againstathorn: (Studio pic - pencil shaver)
[personal profile] againstathorn
Robert's Note: Each day for the month of December I'll feature two paintings selected by yours truly. Feel free to contribute and discuss. Enjoy!


James Hayllar - At the Theatre (1866)

Giovanni Paolo Bedini - The Reading (1885)

I would like to start my December Double my sharing ‘At the Theatre’ by English painter James Hayllar and ‘The Reading’ by Italian painter Giovanni Paolo Bedini, two works which depict individuals engaged in the arts. We see neither the performance enjoyed by the ladies in Hayllar’s painting, nor are we provided any information about the book in Bedini’s, but as the viewer we can at least observe the subjects’ reactions to each piece, which is second to experiencing them for ourselves. In ‘At the Theatre’ the woman in the center looks intently though her binoculars, absorbed in the act onstage, while her companions, flanked at either side, are equally captivated by the show. All three women are on alert, commanding a feeling of urgency to the scene. By contrast, our woman in Bedini's watercolor has leisurely propped a large book in her lap, an almost comical sight complimented by the satisfied expression on her face.

I can't help but point out that these two paintings share narrow orientations—one horizontal and one vertical. The balcony curtains draped at either side of the three patrons in Hayllar's painting effectively frames the action, and the playbill laid before them on the ledge is a nice touch, firmly establishing the scene. I would assume a higher resolution file of this painting would yield more information within this playbill, but in this image it is unreadable.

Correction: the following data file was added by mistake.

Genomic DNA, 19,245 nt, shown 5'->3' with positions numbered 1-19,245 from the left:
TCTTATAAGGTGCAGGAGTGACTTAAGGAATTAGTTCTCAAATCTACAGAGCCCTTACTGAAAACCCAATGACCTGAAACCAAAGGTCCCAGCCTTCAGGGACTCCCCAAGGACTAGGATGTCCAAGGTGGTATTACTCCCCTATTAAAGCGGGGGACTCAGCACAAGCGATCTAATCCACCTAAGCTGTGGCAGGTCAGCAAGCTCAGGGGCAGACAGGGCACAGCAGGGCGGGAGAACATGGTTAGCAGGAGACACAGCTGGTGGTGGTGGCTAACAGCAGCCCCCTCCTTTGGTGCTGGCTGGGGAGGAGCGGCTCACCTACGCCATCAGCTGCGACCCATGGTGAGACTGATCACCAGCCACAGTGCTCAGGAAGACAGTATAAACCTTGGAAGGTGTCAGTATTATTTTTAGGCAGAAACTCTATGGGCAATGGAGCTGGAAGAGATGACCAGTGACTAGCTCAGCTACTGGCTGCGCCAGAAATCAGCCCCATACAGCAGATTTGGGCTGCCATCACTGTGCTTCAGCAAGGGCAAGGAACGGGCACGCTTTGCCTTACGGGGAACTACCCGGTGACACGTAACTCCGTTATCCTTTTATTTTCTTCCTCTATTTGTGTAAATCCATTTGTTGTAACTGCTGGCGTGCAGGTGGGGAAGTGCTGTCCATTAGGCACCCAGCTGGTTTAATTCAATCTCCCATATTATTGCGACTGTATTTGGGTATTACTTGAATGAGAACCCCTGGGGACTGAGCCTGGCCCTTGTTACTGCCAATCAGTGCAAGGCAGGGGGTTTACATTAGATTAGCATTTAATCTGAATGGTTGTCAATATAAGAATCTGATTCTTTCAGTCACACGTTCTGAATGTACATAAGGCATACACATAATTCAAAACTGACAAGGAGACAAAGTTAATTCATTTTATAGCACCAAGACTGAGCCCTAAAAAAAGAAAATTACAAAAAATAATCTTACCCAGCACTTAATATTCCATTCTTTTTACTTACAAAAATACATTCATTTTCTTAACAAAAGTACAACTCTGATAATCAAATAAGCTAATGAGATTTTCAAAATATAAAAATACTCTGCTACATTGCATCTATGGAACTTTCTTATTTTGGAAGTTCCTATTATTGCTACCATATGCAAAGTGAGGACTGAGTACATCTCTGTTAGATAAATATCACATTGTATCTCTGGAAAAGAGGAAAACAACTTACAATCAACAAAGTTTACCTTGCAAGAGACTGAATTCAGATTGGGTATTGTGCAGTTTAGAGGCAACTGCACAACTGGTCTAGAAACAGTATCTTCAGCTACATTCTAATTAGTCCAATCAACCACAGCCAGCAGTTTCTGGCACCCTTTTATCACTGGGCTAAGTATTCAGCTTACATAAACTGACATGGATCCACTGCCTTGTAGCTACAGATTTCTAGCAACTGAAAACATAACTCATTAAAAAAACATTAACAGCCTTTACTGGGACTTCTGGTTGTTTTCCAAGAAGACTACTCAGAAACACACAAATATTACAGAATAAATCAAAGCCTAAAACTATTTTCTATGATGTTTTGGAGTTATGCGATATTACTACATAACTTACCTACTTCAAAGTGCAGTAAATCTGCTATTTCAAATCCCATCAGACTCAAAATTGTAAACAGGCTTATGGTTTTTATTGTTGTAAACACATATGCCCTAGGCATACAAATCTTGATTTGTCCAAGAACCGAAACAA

Bedini's watercolor has a very different composition, providing empty space both above and below the subject. The open area above our cheerful woman allows plenty of room for the large, open book to breathe, suggesting that its contents are worthy enough to symbolically occupy this empty space. I would argue that more tightly framed scene, cropped just above and below the woman, would yield a much different, less interesting painting.

More importantly though, that's some fine, handsome wallpaper!

Date: 2016-12-01 01:38 pm (UTC)
From: [identity profile]
Wow!! "December Double": such madness, I tell you!

I am delighted and thrilled. What a completely unexpected holiday gift.

Date: 2016-12-02 02:04 am (UTC)
From: [identity profile]
Yeah, what Darling Daphnep said! I'm the art-dumb scientist in the room, and so I always learn so much from these sorts of posts. My comments will mostly consist of, "oooo, I like these", and "I must be dumb". :)

Oooo, I like these!

Date: 2016-12-02 02:44 am (UTC)
From: [identity profile]
Thank you! I'm glad you enjoy our art posts. 😀 Always appreciate any form of feedback!

Date: 2016-12-02 12:46 pm (UTC)
nanila: YAY (me: abby)
From: [personal profile] nanila
You're not alone! :)

Date: 2016-12-02 02:45 am (UTC)
From: [identity profile]
Most definitely! I have some great piece in store for this month! Hope you enjoy them! 😉

Date: 2016-12-01 02:30 pm (UTC)
From: [identity profile]
I love it when you write about art! You have a gift.

Date: 2016-12-02 02:40 am (UTC)
From: [identity profile]
Thank you! I'm flattered! Happy that you're enjoying these.

Date: 2016-12-01 06:52 pm (UTC)
From: [identity profile]
the textures in the first one are amazing, i love seeing lace in paintings, how sheer and delicate a good artist can get it - i'm always delighted by those details.

Date: 2016-12-02 02:40 am (UTC)
From: [identity profile]
It's an awesome lace detail. I dig the white gloves too.

Date: 2016-12-01 08:09 pm (UTC)
From: [identity profile]
Ya! Arts!!!

I love that top one!

Date: 2016-12-02 02:39 am (UTC)
From: [identity profile]
Yes. That one seems to be the winner for today! 😃

Date: 2016-12-02 12:47 pm (UTC)
nanila: me (me: ooh!)
From: [personal profile] nanila
Your analysis brings so much more to the viewing of these. And I love the expression on the reading woman's face in the second.

Date: 2016-12-03 02:49 am (UTC)
From: [identity profile]
Me too. Her expression is priceless.
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